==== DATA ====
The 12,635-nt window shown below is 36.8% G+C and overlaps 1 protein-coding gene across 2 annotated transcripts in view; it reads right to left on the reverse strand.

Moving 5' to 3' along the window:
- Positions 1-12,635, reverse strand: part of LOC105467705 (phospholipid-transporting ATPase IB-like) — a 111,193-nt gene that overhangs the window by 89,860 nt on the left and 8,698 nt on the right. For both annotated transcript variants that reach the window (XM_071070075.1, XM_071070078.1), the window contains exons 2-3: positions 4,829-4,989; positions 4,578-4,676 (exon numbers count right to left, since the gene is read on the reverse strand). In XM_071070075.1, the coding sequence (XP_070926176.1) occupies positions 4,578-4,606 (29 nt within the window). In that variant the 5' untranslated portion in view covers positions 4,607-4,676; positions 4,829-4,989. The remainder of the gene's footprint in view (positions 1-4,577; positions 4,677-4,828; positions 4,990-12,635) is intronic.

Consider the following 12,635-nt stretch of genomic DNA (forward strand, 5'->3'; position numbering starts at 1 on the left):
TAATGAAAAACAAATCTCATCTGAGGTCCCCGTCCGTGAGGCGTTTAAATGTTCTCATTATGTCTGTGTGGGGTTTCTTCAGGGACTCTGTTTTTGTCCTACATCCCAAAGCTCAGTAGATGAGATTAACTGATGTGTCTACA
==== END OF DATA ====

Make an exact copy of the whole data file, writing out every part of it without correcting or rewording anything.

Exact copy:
The 12,635-nt window shown below is 36.8% G+C and overlaps 1 protein-coding gene across 2 annotated transcripts in view; it reads right to left on the reverse strand.

Moving 5' to 3' along the window:
- Positions 1-12,635, reverse strand: part of LOC105467705 (phospholipid-transporting ATPase IB-like) — a 111,193-nt gene that overhangs the window by 89,860 nt on the left and 8,698 nt on the right. For both annotated transcript variants that reach the window (XM_071070075.1, XM_071070078.1), the window contains exons 2-3: positions 4,829-4,989; positions 4,578-4,676 (exon numbers count right to left, since the gene is read on the reverse strand). In XM_071070075.1, the coding sequence (XP_070926176.1) occupies positions 4,578-4,606 (29 nt within the window). In that variant the 5' untranslated portion in view covers positions 4,607-4,676; positions 4,829-4,989. The remainder of the gene's footprint in view (positions 1-4,577; positions 4,677-4,828; positions 4,990-12,635) is intronic.

Consider the following 12,635-nt stretch of genomic DNA (forward strand, 5'->3'; position numbering starts at 1 on the left):
TAATGAAAAACAAATCTCATCTGAGGTCCCCGTCCGTGAGGCGTTTAAATGTTCTCATTATGTCTGTGTGGGGTTTCTTCAGGGACTCTGTTTTTGTCCTACATCCCAAAGCTCAGTAGATGAGATTAACTGATGTGTCTACA